"Drug-resistant infections are already costing lives all over the world. A problem of this scale can only be tackled through coordinated international effort to curb our massive overuse of existing antibiotics, and to accelerate the development of new ones.”
Those words were spoken by Jeremy Farrar, Ph.D., director of the Wellcome Trust, the U.K.-based organization that announced a dramatic new focus on global health challenges after last year’s shakeup. At the front of Farrar’s mind is a terrifying fact that's been getting a lot of attention lately: After a spectacular eight-decade run, antibiotics—maybe the most important medical breakthrough ever—have been losing their punch, with potentially catastrophic effects on human health and well-being.
Antibiotic-resistant strains of pathogens including staph, C diff, pneumonia and tuberculosis are emerging and spreading. The CDC estimates that antibiotic-resistant bacteria claimed more than 23,000 U.S. lives in 2015. A comparable number of people died in the E.U., and the global total is far higher still.
This summer, the sense of crisis has risen fast amid the discovery of a new "superbug" that can't be stopped by even the most effective antibiotics.
A number of foundations have been worrying about antibiotic resistance for a while, now. The Robert Wood Johnson Foundation has eyed this issue over the years and, among other things, funded an initiative based at the Center for Disease Dynamics, Economics & Policy that helped "raise broad awareness about the growing threat of antibiotic resistance and offered comprehensive solutions to address the problem." Last year, a RWJF-backed report argued that the U.S. "must redouble efforts to better protect the country from new infectious disease threats, such as MERS-CoV and antibiotic-resistant superbugs, and resurging illnesses like whooping cough, tuberculosis and gonorrhea."
The Pew Charitable Trusts is another foundation that works on antibiotic resistance, focusing on different aspects of this problem, including overuse of antibiotics in food animals like chicken.
As might be expected, the Gates Foundation is alarmed, too, and backs research and solutions in this area. Early this year, it opened a Grand Challenge competition on antimicrobial resistance, specifically focusing on creating better tracking data. Among its earlier efforts was bankrolling a push by Resources for the Future to reduce the overuse of antibiotics in developing countries.
There are two main tracks for grappling with the antibiotic resistance threat, and funders are backing both. One is trying to reduce the chronic overuse of antibiotics. The second is to accelerate the development of drugs that outsmart the superbugs and still get the job done. As an RWJF issue brief says, "Unless new drugs are developed—together with measures taken to slow the emergence of new drug-resistant microbes—previously treatable infections will become major public health concerns, posing grave threats to infected individuals and increasing the risk of spreading to others."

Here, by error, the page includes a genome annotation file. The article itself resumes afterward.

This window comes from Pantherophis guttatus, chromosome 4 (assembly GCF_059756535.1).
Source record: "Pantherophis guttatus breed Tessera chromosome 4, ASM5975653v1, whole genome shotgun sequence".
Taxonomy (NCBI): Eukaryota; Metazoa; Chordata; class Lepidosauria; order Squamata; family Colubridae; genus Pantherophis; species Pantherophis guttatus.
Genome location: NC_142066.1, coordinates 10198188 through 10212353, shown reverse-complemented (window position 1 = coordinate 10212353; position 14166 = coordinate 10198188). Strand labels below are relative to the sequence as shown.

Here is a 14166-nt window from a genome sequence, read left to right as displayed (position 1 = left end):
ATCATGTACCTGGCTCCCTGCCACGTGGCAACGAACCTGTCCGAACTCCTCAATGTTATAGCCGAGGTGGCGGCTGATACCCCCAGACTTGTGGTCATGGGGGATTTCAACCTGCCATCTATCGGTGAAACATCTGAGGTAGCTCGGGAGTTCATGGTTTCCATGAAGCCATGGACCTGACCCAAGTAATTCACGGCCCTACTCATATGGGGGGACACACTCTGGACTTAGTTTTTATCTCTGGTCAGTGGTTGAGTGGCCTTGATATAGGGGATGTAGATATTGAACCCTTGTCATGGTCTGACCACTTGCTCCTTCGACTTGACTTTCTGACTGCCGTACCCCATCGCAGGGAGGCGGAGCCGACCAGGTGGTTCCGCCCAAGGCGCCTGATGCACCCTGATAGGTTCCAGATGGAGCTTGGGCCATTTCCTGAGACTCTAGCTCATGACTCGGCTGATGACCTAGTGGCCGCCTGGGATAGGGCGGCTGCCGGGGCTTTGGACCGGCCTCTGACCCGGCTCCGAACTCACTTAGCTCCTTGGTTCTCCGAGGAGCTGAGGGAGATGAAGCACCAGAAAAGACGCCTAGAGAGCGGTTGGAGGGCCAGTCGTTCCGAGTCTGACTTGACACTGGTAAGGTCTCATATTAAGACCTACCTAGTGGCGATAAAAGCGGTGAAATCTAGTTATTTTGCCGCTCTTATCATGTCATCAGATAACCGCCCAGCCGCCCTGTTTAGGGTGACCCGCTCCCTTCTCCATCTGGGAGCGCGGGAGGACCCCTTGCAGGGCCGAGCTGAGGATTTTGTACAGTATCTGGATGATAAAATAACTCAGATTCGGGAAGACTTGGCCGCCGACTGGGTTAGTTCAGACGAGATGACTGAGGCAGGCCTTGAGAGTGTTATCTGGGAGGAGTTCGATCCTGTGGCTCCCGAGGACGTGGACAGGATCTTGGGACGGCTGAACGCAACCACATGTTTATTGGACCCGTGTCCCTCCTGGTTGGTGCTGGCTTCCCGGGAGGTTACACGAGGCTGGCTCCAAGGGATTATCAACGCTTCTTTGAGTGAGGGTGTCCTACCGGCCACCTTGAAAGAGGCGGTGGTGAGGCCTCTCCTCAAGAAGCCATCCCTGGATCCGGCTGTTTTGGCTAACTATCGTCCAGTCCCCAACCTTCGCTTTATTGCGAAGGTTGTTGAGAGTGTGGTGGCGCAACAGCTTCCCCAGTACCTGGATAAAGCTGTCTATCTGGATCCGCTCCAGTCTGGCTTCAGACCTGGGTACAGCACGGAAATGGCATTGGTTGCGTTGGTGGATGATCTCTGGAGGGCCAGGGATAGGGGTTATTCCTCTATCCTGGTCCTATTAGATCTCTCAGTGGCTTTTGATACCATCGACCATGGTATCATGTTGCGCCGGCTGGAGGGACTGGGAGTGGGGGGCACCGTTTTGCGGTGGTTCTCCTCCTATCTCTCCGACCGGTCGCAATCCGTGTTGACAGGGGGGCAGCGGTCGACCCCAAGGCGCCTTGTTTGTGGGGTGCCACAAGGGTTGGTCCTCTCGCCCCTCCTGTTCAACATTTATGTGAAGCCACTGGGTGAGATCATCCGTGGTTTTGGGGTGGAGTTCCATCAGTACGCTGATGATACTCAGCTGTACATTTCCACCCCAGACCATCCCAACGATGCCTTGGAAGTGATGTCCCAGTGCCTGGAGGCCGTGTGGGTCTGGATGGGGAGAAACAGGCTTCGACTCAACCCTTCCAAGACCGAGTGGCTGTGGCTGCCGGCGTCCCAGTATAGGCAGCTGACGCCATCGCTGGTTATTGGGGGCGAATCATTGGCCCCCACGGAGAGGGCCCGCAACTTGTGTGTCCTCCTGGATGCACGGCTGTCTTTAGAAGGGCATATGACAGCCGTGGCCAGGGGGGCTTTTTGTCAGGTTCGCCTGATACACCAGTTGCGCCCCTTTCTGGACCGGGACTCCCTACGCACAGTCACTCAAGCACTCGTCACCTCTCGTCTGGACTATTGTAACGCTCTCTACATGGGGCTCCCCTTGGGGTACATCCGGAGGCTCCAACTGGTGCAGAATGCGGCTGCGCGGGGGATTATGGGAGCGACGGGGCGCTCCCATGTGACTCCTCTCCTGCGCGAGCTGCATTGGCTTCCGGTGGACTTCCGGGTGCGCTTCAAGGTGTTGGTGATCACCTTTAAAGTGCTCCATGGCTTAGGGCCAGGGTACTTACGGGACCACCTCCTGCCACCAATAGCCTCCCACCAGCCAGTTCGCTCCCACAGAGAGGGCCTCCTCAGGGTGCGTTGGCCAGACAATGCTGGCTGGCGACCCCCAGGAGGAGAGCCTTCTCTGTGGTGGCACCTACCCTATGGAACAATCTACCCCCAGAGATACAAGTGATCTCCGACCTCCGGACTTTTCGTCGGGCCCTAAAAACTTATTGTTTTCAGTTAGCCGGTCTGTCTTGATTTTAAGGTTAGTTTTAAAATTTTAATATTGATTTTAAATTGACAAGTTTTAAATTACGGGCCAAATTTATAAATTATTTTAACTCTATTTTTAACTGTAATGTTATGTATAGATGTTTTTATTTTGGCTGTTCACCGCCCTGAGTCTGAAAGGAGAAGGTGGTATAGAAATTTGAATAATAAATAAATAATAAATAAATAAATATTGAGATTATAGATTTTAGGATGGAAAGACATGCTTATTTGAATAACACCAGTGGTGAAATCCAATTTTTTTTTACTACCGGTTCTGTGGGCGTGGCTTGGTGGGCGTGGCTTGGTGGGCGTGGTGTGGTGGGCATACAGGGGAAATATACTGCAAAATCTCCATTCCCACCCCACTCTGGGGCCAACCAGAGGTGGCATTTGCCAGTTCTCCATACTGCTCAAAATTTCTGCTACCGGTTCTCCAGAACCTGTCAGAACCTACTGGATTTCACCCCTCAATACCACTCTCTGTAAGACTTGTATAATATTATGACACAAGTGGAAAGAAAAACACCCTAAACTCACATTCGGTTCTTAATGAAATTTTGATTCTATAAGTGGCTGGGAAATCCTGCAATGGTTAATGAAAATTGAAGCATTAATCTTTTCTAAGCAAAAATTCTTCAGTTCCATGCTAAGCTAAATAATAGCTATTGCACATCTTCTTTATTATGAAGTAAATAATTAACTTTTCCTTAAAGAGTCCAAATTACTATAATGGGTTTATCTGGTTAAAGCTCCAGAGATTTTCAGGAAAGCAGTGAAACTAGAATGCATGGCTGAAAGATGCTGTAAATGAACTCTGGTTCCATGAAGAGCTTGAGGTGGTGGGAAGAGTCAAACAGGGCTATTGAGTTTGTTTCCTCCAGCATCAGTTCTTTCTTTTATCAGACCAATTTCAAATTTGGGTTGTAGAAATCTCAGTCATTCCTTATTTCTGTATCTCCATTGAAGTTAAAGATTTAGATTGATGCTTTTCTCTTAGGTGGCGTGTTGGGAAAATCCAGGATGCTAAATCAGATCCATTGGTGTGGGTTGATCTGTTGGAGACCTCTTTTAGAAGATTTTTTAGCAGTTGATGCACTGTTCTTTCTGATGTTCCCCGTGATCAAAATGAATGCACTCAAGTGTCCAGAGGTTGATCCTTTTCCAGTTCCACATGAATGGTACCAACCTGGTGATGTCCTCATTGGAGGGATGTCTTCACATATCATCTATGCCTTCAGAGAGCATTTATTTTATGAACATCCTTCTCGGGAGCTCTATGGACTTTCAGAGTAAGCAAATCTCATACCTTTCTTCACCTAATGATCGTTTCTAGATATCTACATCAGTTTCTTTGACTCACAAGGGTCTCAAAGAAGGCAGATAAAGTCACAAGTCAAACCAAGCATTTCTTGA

Last year, the Obama administration announced the CARB (Combating Antibiotic Resistant Bacteria) initiative, building a coalition including the Broad Institute of MIT and Harvard, the NIH’s National Institute of Allergy and Infectious Diseases, RTI International, the Massachusetts Biotechnology Council, and the California Life Sciences Institute, along with the U.S. Centers for Disease Control.
In July, the U.S. Department of Health and Human Services, the Boston University School of Law, the Wellcome Trust and the Antimicrobial Resistance (AMR) Centre announced a $350 million accelerator: CARB-X, designed to speed development of new antibiotics and swift diagnostics.
We wouldn't be surprised to see more private funders beyond Wellcome getting behind this initiative, given what's at stake here.
CARB-X is headquartered at BU Law, and while a law school might seem like an odd nexus for a global health partnership, bear in mind that the limiting factor of drug development isn’t often the science—it’s the legal and economic framework that gums up the works.
Up to $250 million in grants promised by HHS’ Biomedical Advanced Research and Developmental Authority and up to $100 million promised by the AMR Centre will seed a brand-new antibiotics pipeline, one that works smoothly to develop new drugs and save lives.
What will it look like? Well, according to BU health law director and CARB-X’s Executive Director Kevin Outterson, "The bulk of the money will go to research labs and small companies developing innovative products all over the world. We will fund the best science, wherever found. The goal is to invest money so that the products society needs will be ready in a decade. This is a social investment. We're trying to build a fire station before the buildings catch on fire."